“Sometimes I wonder about the complexifying instinct,” says Brent Simmons over at

Yeah, sometimes I wonder about that myself.

Two of my coworkers just dreamt up this complex user management scheme, complete with scripts and whatnot. Things automatically add people to other things, another script removes people, and my prediction is that sometime down the road one of the scripts will go nuts and delete everybody.

“What’s wrong with the current system?” I asked.

“What current system? We don’t have one.”

“Sure we do. We have a tool to run ad-hoc commands on all the boxes. When someone leaves you tell us and we do a userdel on that username. When someone new shows up you tell us and we do a useradd for them.”

“Well, yeah, but a sysadmin has to spend time doing all that. And you have to find the machines where that user has an account, which takes time.”

“A sysadmin needs to spend the same amount of time writing and maintaining your system, too. I also spend zero time figuring out where the user has an account. I run the command everywhere and if they don’t exist the userdel fails. How will your system know what users belong where?”

“We’ll have a configuration file that says who goes where.”

“Who maintains that?”

“You guys will.”

“How will that save us any time from the way things work now, once we spend six weeks writing the tools?”

People dream up these big, ideal systems where nobody ever has to do any work. Things just happen, they work right, and sysadmins, freed from the burdens of their jobs, sip wine and watch movies all day. In reality, these systems work for an instant before something changes and they break. They need to be maintained, which means you have to assign a staff person to it, preventing them from doing other things. When it comes right down to it, the time and effort that goes into these complex, single-purpose tools would see a much higher return on investment if it went into simple, more generically useful tools.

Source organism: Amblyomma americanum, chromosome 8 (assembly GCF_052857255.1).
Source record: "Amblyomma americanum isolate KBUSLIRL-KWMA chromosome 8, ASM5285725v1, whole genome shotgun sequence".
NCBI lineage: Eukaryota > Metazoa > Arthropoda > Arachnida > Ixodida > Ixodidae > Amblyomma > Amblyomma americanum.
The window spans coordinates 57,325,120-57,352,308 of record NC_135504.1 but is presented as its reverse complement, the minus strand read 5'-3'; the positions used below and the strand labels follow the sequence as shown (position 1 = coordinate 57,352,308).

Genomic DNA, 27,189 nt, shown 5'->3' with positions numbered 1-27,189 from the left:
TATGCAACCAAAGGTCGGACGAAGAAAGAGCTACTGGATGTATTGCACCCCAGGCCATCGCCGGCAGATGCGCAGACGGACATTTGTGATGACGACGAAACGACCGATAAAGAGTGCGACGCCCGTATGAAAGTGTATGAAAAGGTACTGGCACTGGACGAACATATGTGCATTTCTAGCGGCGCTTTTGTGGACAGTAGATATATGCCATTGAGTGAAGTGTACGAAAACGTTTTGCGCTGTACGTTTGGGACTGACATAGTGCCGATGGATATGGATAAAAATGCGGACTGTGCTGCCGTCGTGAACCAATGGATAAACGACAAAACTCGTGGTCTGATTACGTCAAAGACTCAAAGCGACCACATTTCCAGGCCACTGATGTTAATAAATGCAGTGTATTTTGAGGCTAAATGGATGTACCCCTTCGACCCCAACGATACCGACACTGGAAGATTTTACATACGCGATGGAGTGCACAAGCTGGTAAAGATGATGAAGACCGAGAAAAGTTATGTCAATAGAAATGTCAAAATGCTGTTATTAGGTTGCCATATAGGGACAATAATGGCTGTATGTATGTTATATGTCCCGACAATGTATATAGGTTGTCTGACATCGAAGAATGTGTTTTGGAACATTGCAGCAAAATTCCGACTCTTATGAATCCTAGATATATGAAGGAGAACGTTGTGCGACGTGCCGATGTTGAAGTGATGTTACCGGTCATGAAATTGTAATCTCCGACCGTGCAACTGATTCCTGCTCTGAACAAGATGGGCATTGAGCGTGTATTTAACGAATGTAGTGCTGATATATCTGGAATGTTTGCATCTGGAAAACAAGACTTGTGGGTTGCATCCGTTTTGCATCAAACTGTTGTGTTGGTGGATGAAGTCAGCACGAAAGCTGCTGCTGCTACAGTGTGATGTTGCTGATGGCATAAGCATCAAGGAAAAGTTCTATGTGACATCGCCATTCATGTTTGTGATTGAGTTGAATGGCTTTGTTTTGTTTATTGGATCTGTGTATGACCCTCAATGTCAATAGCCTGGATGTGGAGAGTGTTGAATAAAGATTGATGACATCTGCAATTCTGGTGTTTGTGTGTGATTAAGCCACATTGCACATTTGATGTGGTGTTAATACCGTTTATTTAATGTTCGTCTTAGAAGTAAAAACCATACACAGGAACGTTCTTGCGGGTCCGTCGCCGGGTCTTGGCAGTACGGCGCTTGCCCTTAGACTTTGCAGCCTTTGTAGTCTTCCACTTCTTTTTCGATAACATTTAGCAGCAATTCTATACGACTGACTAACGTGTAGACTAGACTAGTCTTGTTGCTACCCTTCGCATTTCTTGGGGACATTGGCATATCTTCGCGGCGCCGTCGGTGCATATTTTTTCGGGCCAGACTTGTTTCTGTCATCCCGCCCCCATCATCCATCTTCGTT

I have never seen a complex tool that has made my life as a system administrator easier. Now that I think about it, I cannot even think of a single, complex tool that has actually saved me any time. The two most useful tools to me have been the easiest and most simple to implement and maintain: an rsync server on a central management server so I can easily pull files to servers, and a script to run ad-hoc commands on groups of servers via ssh.

Fewer tools isn’t doesn’t mean living in the dark ages. Considering how complex things are in IT, fewer, more simple, easy-to-maintain-and-understand tools demonstrates enlightenment.